Free Will and All That: Friends don’t strip friends of their free will. And yet, on this show, that’s what happens with great frequency. Bonnie lets Elena know exactly how she feels about Elena’s choice to compel Jeremy — and Elena knows Bonnie is right, but she feels it’s a crime worth committing in order to protect her little bro. While I personally almost always agree or at least sympathize with Elena’s choices, she is a bossypants, wanting to control people’s actions as Bonnie blurts out at Caroline’s birthday-funeral. Just mere moments after Bonnie calls Elena on her manipulation of Jeremy, Elena proves her right by trying to track down Caroline to make sure she doesn’t get back together with Tyler, and she’s always, in one way or another, trying to get Damon, and now Stefan, to behave as she thinks they ought to.
In another free-will related story line, Tyler breaks all of our hearts as he deals with the ramifications of his sire bond to Klaus. From his initial heartbreaking acceptance of his inability to act independently of Klaus’s wishes to his false hope that he can stand up to his sire where Caroline is concerned to his devastating realization that despite his will he’ll remain under Klaus’s power, Tyler battles with what it means to be a hybrid in a way that’s already miles away from his cocky, don’t-overthink-it attitude of the previous episode. Against his will, Tyler has traded one curse for another.
And now that Stefan has his free will back, what he’s chosen to do is a disappointment to all (save maybe Damon, who seems to be enjoying this dimmer-switch Stefan, most of the time). Klaus is “hurt” that Stefan didn’t reignite the friendship they shared, while Elena is stunned that he is so far gone and willing to hurt her in such precisely targeted ways. Does Stefan truly believe that all he has left is destroying Klaus? What will be left for him if he ever succeeds?
Letting Go: “We must be willing to let go of the life we have planned, so as to have the life that is waiting for us.” That’s the quote that popped into my head watching Caroline, and then Elena, go through the journey of letting go of their old selves and expectations, mourning the girls they no longer are or could ever recapture. From the friendship moments of seeing the girls and Matt together (and remembering that they’ve been friends celebrating Caroline’s birthday since they were little) to the bitter sweetness of Caroline’s impromptu funeral rites, Our Town’s reflection on the necessary changes that come with as adolescents move into adulthood, letting go of who they once were or thought they might be, was touchingly rendered. And, since this is a supernatural drama, it’s rendered in a heightened way where the loss of life and rebirth into a new phase is literal. Both Caroline and Elena decide to let go of the past and bravely embrace their future, despite it being wrapped up in supernatural intrigue and danger.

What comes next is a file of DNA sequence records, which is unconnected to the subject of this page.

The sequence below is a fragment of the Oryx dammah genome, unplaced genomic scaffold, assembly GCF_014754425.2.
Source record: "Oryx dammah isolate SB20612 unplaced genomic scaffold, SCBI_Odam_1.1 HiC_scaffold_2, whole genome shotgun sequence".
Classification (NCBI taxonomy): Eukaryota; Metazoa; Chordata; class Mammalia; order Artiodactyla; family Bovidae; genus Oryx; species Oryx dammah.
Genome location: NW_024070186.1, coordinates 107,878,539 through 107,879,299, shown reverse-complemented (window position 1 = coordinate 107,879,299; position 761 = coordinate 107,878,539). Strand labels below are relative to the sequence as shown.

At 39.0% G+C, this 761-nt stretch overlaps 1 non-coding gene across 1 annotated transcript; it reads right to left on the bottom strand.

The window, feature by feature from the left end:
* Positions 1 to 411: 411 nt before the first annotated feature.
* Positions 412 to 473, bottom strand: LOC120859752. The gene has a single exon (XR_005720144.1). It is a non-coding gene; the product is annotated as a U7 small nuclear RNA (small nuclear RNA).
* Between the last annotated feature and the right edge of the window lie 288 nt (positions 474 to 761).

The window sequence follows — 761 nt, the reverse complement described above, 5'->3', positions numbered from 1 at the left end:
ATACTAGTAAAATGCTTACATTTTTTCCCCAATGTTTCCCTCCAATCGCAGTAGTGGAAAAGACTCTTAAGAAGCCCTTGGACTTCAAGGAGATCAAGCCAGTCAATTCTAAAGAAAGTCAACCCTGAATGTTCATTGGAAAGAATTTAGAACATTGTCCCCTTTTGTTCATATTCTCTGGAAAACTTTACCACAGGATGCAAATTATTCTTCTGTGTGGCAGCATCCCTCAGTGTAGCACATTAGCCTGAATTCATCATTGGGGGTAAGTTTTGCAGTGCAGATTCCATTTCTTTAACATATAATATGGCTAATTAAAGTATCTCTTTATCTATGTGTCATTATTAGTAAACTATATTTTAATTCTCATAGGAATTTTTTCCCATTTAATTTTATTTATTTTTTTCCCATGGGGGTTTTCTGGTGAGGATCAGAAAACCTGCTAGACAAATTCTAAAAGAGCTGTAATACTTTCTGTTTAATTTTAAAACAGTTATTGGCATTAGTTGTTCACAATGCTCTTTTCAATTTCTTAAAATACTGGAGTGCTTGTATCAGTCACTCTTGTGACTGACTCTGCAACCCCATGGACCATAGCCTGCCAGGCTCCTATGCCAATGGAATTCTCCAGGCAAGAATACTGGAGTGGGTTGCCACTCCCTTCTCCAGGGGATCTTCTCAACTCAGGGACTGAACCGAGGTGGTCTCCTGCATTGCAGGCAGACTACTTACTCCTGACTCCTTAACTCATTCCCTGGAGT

While the romance between Elena and her vampires was not at the center of the episode, it was intrinsically linked to the various elements and themes in play. As Bonnie accepts she must say goodbye to Jeremy, and Caroline is prepared to let go of her hoped-for happy ending with Tyler, Elena is confronted by Stefan who believes she just hasn’t admitted to herself what has already been broken between them. Is Stefan right: did he lose her the moment he left Mystic Falls as Klaus’s lackey? Is there a way for these two to find their way back to each other? Klaus says that kind of love never dies. But on the other side of the Salvatore coin, Damon believes his romance with Elena is “right but not right now.” My two cents? This girl needs a break from being in love with vampires, but I wager we’ll see more kickass frustration-fueled workouts from our dear Ms. Gilbert. She’s already stronger and only getting stronger.
Compelling Moment: For the sheer unexpectedness coupled with beautiful performances and a perfectly written scene, the Klaus and Caroline scene takes the (birthday) cake. But honorable mention to, like, every other moment in this episode.
The Rules: Klaus reminds us that his blood is the cure for a vampire with a hybrid (or old-fashioned werewolf) bite. The hybrids seem to be killed rather effortlessly, but they are the equivalent of baby vamps — not yet as skilled or strong as an older supernatural creature (such as a Salvatore bro).
- If both Dr. Fell and the medical examiner (R.I.P.) are council members, why hasn’t Alaric seen them before — because he’s newish to the council? Does Damon know Dr. Fell?
- While we didn’t get an onscreen explanation, I think there are a multitude of reasonable ways for Damon to have found Elena post–Wickery Bridge trauma, so that’s not a foggy moment for me. It’s efficient storytelling!
Other thoughts & questions before The Ties That Bind (ep312):
- Remember when Stefan decapitated that hybrid? Ah-mazing.
- Thank you, show, for explicitly acknowledging that the humanity switch has more settings than simply “on” and “off.”
- Anyone else get the feeling that Alaric’s lost perspective a little bit when he threatened to kick in the teeth
- What were Dr. Fell and Brian “That Guy” Walters fighting about when Alaric interceded? What is Meredith going to do that will ruin her career, that she’s “messing with”? Who murdered Brian and why did they use a stake?
- Will Caroline drink the Klaus Kool-Aid?
What did you think of Our Town? Are you as in love with it as I am? Sound off below with your likes/dislikes, theories, and predictions.
Crissy Calhoun is the author of Love You to Death: The Unofficial Companion to The Vampire Diaries and Love You to Death — Season 2. When not obsessively re-watching CW shows, she works as managing editor at ECW Press in Toronto. She blogs at crissycalhoun.com and tweets @crissycalhoun.